But for now…enjoy IB’s post and may you too go in search of all that remains…
good…

When Good Men do Something:

https://insanitybytes2.wordpress.com/2020/09/12/when-good-men-do-something/

In the meantime…I’m going to look for what I once knew about America…
there is still a whole lot of good going on…

If you don’t like it, simply ignore it… or better yet, deny it…

Men of ill judgment ignore the good that lies within their hands,
till they have lost it.

Sophocles

If you haven’t noticed, this week’s national current events have been interesting.

Troubling, yet most interesting.

There’s been a great deal in the way of political current events…
all with an odd underlying theme…
a theme of anger with a heavy dose of ignoring the facts…
or perhaps it’s more of a matter of anger with strong denial…

As in… if I deny it, it isn’t real.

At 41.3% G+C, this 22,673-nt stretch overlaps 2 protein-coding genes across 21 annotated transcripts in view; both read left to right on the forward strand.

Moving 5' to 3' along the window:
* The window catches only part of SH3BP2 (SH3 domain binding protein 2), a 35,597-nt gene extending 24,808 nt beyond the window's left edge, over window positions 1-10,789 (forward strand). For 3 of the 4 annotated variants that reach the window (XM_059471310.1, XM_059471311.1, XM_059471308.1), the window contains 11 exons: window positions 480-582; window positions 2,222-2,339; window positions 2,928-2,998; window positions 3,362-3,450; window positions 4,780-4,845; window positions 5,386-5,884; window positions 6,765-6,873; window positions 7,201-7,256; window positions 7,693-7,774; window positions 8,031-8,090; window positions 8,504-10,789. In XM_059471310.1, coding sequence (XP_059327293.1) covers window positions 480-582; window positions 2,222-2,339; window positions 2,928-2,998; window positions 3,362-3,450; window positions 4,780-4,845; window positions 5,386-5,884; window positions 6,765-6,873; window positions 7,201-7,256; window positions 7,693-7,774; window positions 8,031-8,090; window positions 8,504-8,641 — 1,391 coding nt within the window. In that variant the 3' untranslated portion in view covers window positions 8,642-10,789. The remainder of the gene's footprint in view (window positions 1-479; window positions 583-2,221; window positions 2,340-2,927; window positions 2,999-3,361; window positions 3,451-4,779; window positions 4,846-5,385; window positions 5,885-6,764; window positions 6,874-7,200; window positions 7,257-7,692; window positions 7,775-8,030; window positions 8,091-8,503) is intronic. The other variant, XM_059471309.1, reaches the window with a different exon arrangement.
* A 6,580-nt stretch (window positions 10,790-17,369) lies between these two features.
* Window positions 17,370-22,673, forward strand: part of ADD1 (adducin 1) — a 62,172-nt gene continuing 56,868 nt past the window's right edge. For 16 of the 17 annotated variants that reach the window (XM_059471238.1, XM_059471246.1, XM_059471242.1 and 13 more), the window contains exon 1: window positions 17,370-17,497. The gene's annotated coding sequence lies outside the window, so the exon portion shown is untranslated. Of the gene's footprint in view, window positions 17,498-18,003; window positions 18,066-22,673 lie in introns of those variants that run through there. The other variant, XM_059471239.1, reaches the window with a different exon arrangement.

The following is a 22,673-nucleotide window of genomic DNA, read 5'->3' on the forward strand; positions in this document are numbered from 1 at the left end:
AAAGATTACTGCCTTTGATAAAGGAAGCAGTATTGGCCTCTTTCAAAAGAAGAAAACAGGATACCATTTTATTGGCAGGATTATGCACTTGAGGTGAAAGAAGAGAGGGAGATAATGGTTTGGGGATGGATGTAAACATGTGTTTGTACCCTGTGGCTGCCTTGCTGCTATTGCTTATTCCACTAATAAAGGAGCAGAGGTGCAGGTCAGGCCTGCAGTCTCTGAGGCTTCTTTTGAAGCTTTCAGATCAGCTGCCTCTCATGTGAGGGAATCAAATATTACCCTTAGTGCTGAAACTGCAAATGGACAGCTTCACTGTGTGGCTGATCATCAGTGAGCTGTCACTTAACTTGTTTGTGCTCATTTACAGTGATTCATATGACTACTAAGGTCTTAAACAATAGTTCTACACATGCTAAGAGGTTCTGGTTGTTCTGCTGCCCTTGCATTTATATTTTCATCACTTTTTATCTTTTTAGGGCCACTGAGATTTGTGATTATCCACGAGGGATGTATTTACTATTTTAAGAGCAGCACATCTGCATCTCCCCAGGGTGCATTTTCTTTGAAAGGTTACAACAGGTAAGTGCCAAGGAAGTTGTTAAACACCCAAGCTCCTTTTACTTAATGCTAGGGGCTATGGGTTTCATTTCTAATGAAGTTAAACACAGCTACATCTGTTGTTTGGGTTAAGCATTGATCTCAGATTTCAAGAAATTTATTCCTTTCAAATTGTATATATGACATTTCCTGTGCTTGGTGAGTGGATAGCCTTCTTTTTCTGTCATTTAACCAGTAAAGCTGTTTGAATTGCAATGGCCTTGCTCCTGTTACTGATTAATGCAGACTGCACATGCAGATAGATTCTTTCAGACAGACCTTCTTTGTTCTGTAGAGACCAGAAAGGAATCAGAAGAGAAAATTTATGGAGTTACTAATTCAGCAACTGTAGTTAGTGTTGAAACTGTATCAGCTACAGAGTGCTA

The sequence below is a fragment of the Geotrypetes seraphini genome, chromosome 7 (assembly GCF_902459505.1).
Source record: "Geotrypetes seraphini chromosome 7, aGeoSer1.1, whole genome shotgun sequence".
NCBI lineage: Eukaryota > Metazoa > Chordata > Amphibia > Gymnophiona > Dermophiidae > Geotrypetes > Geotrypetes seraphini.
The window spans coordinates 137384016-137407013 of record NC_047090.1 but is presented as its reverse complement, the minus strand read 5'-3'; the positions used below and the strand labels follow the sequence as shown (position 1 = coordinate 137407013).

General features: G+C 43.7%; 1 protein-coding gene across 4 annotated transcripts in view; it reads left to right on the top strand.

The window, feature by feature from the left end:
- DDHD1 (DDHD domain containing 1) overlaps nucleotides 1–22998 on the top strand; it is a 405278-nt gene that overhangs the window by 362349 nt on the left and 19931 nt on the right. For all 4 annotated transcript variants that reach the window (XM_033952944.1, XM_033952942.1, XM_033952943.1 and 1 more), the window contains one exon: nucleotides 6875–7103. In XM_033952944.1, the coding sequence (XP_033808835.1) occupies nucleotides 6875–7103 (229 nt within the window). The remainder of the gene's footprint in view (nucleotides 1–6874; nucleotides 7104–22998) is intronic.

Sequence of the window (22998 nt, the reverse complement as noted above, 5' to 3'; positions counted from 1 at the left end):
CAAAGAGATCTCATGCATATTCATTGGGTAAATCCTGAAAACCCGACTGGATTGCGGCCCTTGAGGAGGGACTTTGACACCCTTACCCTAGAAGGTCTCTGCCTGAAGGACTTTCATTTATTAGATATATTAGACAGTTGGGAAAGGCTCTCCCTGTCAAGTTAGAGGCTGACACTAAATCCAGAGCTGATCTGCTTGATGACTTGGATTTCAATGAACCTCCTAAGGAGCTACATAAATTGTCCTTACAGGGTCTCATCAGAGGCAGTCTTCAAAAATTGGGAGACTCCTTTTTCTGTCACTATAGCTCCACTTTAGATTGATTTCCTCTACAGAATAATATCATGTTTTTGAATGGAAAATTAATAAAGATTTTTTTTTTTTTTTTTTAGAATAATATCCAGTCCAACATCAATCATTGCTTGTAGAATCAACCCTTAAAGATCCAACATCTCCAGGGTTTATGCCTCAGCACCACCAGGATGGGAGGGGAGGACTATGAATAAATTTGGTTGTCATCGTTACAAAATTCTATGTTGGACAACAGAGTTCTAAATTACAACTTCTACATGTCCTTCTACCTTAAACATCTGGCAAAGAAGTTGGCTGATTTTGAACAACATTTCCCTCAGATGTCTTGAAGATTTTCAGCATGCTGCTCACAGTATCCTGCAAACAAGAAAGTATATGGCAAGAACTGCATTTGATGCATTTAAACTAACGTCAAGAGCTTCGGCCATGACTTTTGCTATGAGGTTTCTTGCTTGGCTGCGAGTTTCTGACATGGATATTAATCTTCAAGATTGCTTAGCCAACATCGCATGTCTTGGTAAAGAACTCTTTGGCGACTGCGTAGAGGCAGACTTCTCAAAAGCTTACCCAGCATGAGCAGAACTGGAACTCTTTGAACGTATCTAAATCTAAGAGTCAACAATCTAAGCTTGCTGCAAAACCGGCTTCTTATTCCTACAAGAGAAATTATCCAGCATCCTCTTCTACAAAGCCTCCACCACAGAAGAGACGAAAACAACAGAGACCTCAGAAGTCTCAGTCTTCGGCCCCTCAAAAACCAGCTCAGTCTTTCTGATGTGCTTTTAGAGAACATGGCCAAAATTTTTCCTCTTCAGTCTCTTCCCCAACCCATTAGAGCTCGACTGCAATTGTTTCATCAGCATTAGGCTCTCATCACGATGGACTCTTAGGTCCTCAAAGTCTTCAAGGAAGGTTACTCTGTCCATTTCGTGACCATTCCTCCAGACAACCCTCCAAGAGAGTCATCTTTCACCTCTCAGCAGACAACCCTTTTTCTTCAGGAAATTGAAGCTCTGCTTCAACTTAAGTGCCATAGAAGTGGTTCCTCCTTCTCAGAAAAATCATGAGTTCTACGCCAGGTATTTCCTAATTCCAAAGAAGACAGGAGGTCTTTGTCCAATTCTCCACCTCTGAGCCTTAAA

1) According to an article in the New York Post,
“Hillary Clinton has now twice snubbed a process server
attempting to deliver the defamation lawsuit filed against her by Democratic presidential
candidate Tulsi Gabbard
, according to Gabbard’s attorney.
Gabbard sued the former secretary of state for $50 million last week for calling
her a “Russian asset.” Clinton has refused to retract the statement.

Ergo…if Hillary refuses to accept a court order, it doesn’t exist.

2) According to an article that appeared on Fox News regarding Stacey Abrams, the
one time Georgia Gubernatorial candidate who lost her bid as Governor to Brian Kemp and who,
after a year later, continues to refuse to acknowledge defeat…